Monday Minutes With Pastor Chris McCool: Time vs. Eternal Salvation, Part 3 (October 30, 2023)

As we continue looking at the topic of “eternal salvation” versus “conditional time salvation,” we are continuing to expound upon “eternal” salvation. As I always remind you, whenever we see the word “saved” or “salvation” in the Bible, we must ask ourselves, “Saved from what?” Today, we learn that eternal salvation is unconditional, whereas time salvation is largely dependent upon our choices in life.

Join us as we continue the discussion today. May the Lord bless you is my prayer.

Elder Chris McCool, Pastor


By Elder Chris McCool, Pastor

Zion Primitive Baptist Church

Mat. 1:21:  . . . for he shall save his people from their sins.

Acts 2:40:  And with many other words did he testify and exhort, saying, Save yourselves from this untoward generation.

B.  Eternal Salvation is unconditional.

By necessity, then, if eternal salvation is solely of God, it must be unconditional on the part of man.  We understand that God the Father chose His people in Christ “before the foundation of the world” (Eph. 1:4), that “whom he did foreknow, he also did predestinate to be conformed to the image of his Son, that he might be the firstborn among many brethren” (Rom. 8:29).  Children of God are called “elect according to the foreknowledge of God” (1 Pet. 1:2).

We understand that Christ went to Calvary to die for those same people who were chosen in Him before the foundation of the world.  See John 17:1-2:  “These words spake Jesus, and lifted up his eyes to heaven, and said, Father, the hour is come; glorify thy Son, that thy Son also may glorify thee:  As thou hast given him power over all flesh, that he should give eternal life to as many as thou hast given him.”  When He died on Calvary, He died for a specific people, not some undefined mass who might or might not make it to heaven one day.  “Moreover whom he did predestinate, . . . them he also justified: and whom he justified” (Rom. 8:30).  This justification occurred by His death on the cross.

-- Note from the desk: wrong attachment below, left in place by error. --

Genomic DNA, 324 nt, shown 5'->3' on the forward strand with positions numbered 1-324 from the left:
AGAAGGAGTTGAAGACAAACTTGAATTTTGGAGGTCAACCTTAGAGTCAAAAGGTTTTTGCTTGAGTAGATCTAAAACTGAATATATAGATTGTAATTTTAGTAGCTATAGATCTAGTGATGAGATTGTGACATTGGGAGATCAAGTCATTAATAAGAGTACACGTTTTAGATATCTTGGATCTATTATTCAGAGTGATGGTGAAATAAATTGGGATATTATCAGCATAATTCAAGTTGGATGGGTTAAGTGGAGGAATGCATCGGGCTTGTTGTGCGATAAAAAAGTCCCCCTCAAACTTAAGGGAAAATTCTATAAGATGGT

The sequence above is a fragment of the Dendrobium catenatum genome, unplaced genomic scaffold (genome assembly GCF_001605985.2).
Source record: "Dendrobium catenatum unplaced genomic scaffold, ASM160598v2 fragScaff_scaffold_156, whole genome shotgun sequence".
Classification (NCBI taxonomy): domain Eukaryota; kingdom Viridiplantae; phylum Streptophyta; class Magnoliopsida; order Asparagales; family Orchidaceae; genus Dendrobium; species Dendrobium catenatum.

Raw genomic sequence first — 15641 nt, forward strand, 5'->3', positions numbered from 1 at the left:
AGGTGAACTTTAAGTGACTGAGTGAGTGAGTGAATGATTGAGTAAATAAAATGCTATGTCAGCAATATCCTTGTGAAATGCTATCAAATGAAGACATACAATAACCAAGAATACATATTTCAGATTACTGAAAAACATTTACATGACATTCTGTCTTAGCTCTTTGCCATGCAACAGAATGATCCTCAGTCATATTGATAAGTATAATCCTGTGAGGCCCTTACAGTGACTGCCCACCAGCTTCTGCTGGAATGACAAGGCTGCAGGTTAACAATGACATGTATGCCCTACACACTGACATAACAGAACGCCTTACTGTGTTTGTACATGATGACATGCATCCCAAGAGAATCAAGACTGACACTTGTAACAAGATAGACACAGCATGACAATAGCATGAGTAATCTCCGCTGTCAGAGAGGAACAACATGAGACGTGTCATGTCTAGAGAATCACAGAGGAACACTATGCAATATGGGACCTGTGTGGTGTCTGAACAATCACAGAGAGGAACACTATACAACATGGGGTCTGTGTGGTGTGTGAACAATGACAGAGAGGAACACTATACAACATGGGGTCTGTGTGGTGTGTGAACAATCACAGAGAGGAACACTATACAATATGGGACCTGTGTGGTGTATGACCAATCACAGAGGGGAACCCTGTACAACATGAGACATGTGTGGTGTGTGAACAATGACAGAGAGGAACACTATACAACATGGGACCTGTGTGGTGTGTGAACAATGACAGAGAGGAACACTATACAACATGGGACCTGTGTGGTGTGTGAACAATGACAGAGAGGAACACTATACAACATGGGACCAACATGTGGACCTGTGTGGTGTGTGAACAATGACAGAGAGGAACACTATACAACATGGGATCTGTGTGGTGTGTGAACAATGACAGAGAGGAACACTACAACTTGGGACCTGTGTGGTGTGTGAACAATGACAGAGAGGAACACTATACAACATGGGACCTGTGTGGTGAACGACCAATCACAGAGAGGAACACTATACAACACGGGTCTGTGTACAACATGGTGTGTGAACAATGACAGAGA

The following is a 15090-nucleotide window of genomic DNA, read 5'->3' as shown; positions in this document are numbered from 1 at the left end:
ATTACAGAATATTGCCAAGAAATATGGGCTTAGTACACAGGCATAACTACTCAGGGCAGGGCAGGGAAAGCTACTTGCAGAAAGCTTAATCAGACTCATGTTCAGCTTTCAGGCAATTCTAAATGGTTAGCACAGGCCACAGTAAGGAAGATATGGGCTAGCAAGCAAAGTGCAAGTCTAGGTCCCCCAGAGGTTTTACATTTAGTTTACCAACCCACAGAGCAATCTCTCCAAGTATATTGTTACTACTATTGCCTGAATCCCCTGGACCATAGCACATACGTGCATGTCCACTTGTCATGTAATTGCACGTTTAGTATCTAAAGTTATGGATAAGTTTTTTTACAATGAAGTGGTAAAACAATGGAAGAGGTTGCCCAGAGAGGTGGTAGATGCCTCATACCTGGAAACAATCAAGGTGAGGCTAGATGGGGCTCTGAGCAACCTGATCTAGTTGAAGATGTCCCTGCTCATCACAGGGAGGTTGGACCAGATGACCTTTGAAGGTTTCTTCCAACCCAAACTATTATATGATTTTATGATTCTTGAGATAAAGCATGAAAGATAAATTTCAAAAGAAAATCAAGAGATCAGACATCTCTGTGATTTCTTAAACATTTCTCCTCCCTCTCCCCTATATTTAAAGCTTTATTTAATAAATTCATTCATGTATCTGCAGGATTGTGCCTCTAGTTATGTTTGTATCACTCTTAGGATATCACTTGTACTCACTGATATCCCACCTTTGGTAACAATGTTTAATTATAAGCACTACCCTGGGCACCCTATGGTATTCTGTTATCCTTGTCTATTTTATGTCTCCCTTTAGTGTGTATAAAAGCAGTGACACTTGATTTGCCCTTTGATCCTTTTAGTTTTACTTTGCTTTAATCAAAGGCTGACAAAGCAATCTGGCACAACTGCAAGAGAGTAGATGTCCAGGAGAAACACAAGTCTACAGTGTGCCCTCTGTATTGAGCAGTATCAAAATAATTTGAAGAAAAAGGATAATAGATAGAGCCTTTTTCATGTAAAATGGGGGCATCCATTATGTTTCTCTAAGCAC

But what is most important for us is the application of this eternal salvation to our lives here in this world.  We have already seen that an unregenerate man – even though he may be a child of God – cannot receive, or even understand, the spiritual things that God has done for us.  We have to conclude, then, that each and every child of God who has been chosen in Christ, and for whom Christ died, MUST be regenerated at some point in their existence here on earth.  To put it another way, at some point between conception and death, each and every elect of God WILL be born again!  The question becomes, “How does this occur?”  The Bible answer is that it occurs by the direct operation of the Holy Spirit, and without any means of man whatsoever – i.e., it is unconditional.

The Arminian view is that a person must “accept” eternal salvation (in the form of the new birth) in order for it to apply to that person.  If he never “accepts” it, he will die and go to hell.  Many who are called “Calvinist” or “Reformed” hold the view that, before even the elect child of God can be regenerated, he must hear the gospel message, and will of necessity receive and believe it upon being born again.  Both of these views are sometimes called “gospel means of regeneration”, or simply “gospel regeneration”.  But what do we read in Scripture about the new birth?